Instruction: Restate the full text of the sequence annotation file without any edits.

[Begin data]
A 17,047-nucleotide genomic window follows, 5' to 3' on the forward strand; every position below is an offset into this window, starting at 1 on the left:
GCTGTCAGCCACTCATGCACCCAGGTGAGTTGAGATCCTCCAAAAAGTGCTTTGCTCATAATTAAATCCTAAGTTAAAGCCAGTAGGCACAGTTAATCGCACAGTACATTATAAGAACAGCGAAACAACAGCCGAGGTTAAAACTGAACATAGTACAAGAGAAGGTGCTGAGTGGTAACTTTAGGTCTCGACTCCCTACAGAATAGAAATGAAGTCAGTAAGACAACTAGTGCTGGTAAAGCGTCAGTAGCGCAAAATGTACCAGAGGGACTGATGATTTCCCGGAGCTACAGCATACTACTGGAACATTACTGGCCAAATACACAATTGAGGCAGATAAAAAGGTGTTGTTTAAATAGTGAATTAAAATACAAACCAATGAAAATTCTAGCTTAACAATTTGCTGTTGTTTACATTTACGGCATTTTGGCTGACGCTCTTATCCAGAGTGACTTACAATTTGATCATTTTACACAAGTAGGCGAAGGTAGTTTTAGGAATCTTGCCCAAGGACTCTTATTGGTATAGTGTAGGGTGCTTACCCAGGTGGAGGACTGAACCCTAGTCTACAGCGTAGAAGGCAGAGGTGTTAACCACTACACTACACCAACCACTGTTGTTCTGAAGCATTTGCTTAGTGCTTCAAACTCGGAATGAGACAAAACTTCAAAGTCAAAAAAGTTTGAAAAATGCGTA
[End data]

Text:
A 17,047-nucleotide genomic window follows, 5' to 3' on the forward strand; every position below is an offset into this window, starting at 1 on the left:
GCTGTCAGCCACTCATGCACCCAGGTGAGTTGAGATCCTCCAAAAAGTGCTTTGCTCATAATTAAATCCTAAGTTAAAGCCAGTAGGCACAGTTAATCGCACAGTACATTATAAGAACAGCGAAACAACAGCCGAGGTTAAAACTGAACATAGTACAAGAGAAGGTGCTGAGTGGTAACTTTAGGTCTCGACTCCCTACAGAATAGAAATGAAGTCAGTAAGACAACTAGTGCTGGTAAAGCGTCAGTAGCGCAAAATGTACCAGAGGGACTGATGATTTCCCGGAGCTACAGCATACTACTGGAACATTACTGGCCAAATACACAATTGAGGCAGATAAAAAGGTGTTGTTTAAATAGTGAATTAAAATACAAACCAATGAAAATTCTAGCTTAACAATTTGCTGTTGTTTACATTTACGGCATTTTGGCTGACGCTCTTATCCAGAGTGACTTACAATTTGATCATTTTACACAAGTAGGCGAAGGTAGTTTTAGGAATCTTGCCCAAGGACTCTTATTGGTATAGTGTAGGGTGCTTACCCAGGTGGAGGACTGAACCCTAGTCTACAGCGTAGAAGGCAGAGGTGTTAACCACTACACTACACCAACCACTGTTGTTCTGAAGCATTTGCTTAGTGCTTCAAACTCGGAATGAGACAAAACTTCAAAGTCAAAAAAGTTTGAAAAATGCGTA